There’s an abstract quality about living in the Upper Midwest, and Minneapolis specifically, that makes me feel innately at home.
I grew up in Milwaukee. I’ve lived in Manhattan, Brooklyn, and Chicago. I’ve visited Seattle, Portland, San Francisco, and Los Angeles. I’m an urbanist, a lover of cities, and an adaptable person, so I would probably bloom wherever I was planted. Yet despite my semi-regular fantasies of living elsewhere (say, Europe), the Midwest is permanently in my blood and my bones. Minneapolis has become my Mini Apple. It’s my not-quite Chicago and my bigger-than Milwaukee. To borrow from the French, Minneapolis is my terroir — and I like it that way.
The most elegant way to live is to consider yourself an essential part of where you’re from. It’s the same for cooking. Food is life, after all. It comes from the ground beneath our feet and responds to the seasons just as we do. Last week, I had a fantastic experience at Restaurant Alma, a much-loved restaurant in Minneapolis serving hand-crafted food made with fresh, seasonal, organic, and local ingredients. Alma nails local elegance on the head.
My food-going friend Angela and I enjoyed two hours of conversation and three courses on a cold Friday night. At first, the name struck me as arbitrary, even a little incongruous. Alma means “soul” in Spanish — and the restaurant isn’t Spanish in any way. It’s elemental and sophisticated, and although influenced by food from around the world, I would call it farm-inspired American — and thoroughly Minnesota chic. (Hey, that’s my term, so don’t steal it. I first used it last year, which you can read about here if you’d like.)
The crowd was culturally interesting — lots of ages and races and pairings of dates, families, and friends. I especially loved the older folks there in suits on special occasion dinners with their spouses and kids. (I’m the daughter of a truck driver. What can I say?) The staff was pleasant and professional and our server mentioned she had been working there for nearly 10 years.
The menu, thoughtfully curated and presented, is organized into three courses. For 45 dollars, you can choose one plate from each course, though if you have any sense about you, it will be torture to choose just three. I started with a mixed lettuce salad with roasted beets, buttermilk dressing, salsa verde, and pine nuts. Beet lovers like me, rejoice. Red and golden beets, and plenty of them.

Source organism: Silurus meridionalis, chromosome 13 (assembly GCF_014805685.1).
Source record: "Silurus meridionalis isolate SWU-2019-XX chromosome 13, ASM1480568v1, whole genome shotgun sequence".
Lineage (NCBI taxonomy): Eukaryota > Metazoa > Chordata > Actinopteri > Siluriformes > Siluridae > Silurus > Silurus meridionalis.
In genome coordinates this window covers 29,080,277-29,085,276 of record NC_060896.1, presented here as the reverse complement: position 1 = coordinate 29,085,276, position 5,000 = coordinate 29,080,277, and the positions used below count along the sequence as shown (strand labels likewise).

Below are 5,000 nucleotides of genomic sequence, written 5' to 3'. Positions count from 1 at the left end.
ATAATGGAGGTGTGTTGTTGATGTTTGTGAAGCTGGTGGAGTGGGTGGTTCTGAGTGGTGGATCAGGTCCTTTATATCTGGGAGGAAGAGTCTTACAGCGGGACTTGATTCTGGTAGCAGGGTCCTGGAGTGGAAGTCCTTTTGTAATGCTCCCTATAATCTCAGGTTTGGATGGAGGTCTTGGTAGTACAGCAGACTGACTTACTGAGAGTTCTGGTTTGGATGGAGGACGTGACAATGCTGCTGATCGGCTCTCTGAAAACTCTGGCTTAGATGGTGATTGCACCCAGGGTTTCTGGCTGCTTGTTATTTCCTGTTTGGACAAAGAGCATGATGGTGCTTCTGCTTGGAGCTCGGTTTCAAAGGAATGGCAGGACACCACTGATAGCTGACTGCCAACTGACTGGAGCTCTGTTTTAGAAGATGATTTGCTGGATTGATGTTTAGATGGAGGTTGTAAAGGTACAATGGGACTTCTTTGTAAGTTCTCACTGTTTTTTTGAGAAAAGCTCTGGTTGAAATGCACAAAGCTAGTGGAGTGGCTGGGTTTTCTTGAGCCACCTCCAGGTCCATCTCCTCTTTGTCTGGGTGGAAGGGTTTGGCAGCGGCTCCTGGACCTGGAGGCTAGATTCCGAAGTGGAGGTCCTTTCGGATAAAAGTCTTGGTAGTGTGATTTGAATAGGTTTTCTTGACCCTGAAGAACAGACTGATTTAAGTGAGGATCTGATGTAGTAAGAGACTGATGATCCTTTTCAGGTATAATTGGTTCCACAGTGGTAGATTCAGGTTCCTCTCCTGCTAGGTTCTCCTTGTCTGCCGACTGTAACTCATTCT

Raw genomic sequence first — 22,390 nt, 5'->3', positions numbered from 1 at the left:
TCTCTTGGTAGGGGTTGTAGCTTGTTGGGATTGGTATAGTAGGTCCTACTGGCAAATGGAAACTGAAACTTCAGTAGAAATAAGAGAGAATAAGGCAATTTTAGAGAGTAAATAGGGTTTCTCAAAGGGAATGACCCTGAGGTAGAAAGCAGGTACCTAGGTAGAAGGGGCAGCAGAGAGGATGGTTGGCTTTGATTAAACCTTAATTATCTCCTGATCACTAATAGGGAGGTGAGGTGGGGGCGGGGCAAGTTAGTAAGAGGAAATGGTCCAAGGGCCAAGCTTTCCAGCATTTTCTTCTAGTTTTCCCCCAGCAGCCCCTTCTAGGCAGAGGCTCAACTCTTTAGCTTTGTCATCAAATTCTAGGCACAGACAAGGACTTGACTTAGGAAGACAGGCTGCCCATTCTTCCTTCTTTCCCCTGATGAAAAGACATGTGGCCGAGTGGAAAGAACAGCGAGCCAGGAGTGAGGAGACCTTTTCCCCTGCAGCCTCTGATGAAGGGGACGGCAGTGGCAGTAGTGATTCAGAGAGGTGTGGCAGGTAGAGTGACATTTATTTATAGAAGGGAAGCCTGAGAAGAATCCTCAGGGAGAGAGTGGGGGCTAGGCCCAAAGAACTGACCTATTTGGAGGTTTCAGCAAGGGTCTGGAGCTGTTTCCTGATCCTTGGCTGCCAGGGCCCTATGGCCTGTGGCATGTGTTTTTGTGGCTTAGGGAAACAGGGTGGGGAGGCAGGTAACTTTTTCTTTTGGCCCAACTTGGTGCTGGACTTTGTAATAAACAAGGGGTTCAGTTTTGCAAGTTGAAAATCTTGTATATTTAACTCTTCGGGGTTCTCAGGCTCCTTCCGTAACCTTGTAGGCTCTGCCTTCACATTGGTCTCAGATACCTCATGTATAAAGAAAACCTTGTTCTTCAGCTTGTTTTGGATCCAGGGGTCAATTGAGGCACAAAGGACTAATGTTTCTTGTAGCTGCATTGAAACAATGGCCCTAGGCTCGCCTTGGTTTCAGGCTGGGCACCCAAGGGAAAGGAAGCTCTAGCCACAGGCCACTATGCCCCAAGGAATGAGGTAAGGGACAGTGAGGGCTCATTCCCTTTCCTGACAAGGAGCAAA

Secondi, I had the ricotta gnocchi with fricassee of vegetables, black truffle butter, and parmigiana cheese. If pillows of ricotta pasta weren’t enough, the black truffle butter made the plate sing.
And finally, I had seared scallops with spiced chickpeas, roasted squash, wilted spinach, and lemon preserve — a generous and honest plate of food with three perfectly browned scallops.
By the end of the night, I started to see the brilliance behind the name Alma. Restaurant Alma serves the soul of the Midwest. The food is elegant without a hint of fussiness. It’s generous, yet well-conceived. It’s affordable fine food — and also the perfect spot for a date, by the way, but save it for the third or fourth. This kind of culinary intimacy would be a shame to waste on anything less than romantic. Or, if dating just ain’t coming your way, grab a great friend like I did and have yourself a memorable (and soulful) meal.
I went to Alma shortly after it opened in its current space and I really liked it too. The food was so fresh and good, and the service was fantastic. I’ve been wanting to go back for a long time. This review reminds me that I really ought to, especially if they are having $45 three course meals! Glad you liked it too!
I’m so happy to hear you talk of Minneapolis as your chosen home. That makes it sound less likely you’ll up and move elsewhere any time soon! 🙂
Excellent writing as always, Carrie. Sorry I missed such a great meal.
I’ve never heard of Alma. I’ll have to check it out!
Pingback: Alma and the Soul of the Midwest « The Heavy Table
That was a beautiful review, wish I could see what the photos looked like a little more brightly, I suppose it’s pretty dark in there. Guess I’ll just have to bite the bullet and go there myself.
Jennifer – I agree that Alma is affordable for the quality of food they offer. Very splurgeable.
Stef – Oh, but remember that adaptability (wink).
Michael – Yep, straightaway, get thee.
Faith – Thank you. Photos in a dark restaurant are tricky, especially on an iPhone, which also can’t capture things up close. I’m working on it, though. There’s gadgets and apps available to make even surreptitiously shot food pictures look good.
Really lovely, spot on review! That gnocchi looks great. I really like your comment on the culinary intimacy here. That captures exactly how I have felt about dining certain places, and I’ve never been able to articulate it. What’s great about Alma is that it feels like a place to go with someone special, but not necessarily a “special occasion place.”
Always love these foodventures, Carrie. This post is right on; of course, I couldn’t have said it better myself : ) I agree with Stef — Minneapolis would be lonely without you. And Alma’s celery soufflet…mmmmmm.
Steph – I love how you phrased that. Alma shouldn’t be saved for special occasions only, but should always be saved for special people.
Ang – How very sweet. I love that you coined a new word for our various flings with food.
Wonderful review, Carrie!